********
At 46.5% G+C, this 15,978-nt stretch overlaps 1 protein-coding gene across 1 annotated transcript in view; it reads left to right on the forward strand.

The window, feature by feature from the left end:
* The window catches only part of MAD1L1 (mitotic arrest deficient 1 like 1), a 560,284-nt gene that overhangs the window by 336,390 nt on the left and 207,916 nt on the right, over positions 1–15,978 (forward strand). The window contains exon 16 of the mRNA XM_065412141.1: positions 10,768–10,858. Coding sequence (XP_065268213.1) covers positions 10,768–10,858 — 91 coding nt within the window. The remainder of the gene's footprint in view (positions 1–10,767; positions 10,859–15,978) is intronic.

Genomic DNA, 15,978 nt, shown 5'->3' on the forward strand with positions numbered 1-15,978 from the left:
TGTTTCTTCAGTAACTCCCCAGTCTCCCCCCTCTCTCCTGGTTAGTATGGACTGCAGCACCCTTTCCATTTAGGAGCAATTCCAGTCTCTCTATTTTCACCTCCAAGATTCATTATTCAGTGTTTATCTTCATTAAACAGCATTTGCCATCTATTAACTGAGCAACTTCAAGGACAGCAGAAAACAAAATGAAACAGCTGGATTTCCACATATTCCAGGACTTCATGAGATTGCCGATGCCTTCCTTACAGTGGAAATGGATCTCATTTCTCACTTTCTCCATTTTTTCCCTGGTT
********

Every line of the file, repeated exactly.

At 46.5% G+C, this 15,978-nt stretch overlaps 1 protein-coding gene across 1 annotated transcript in view; it reads left to right on the forward strand.

The window, feature by feature from the left end:
* The window catches only part of MAD1L1 (mitotic arrest deficient 1 like 1), a 560,284-nt gene that overhangs the window by 336,390 nt on the left and 207,916 nt on the right, over positions 1–15,978 (forward strand). The window contains exon 16 of the mRNA XM_065412141.1: positions 10,768–10,858. Coding sequence (XP_065268213.1) covers positions 10,768–10,858 — 91 coding nt within the window. The remainder of the gene's footprint in view (positions 1–10,767; positions 10,859–15,978) is intronic.

Genomic DNA, 15,978 nt, shown 5'->3' on the forward strand with positions numbered 1-15,978 from the left:
TGTTTCTTCAGTAACTCCCCAGTCTCCCCCCTCTCTCCTGGTTAGTATGGACTGCAGCACCCTTTCCATTTAGGAGCAATTCCAGTCTCTCTATTTTCACCTCCAAGATTCATTATTCAGTGTTTATCTTCATTAAACAGCATTTGCCATCTATTAACTGAGCAACTTCAAGGACAGCAGAAAACAAAATGAAACAGCTGGATTTCCACATATTCCAGGACTTCATGAGATTGCCGATGCCTTCCTTACAGTGGAAATGGATCTCATTTCTCACTTTCTCCATTTTTTCCCTGGTT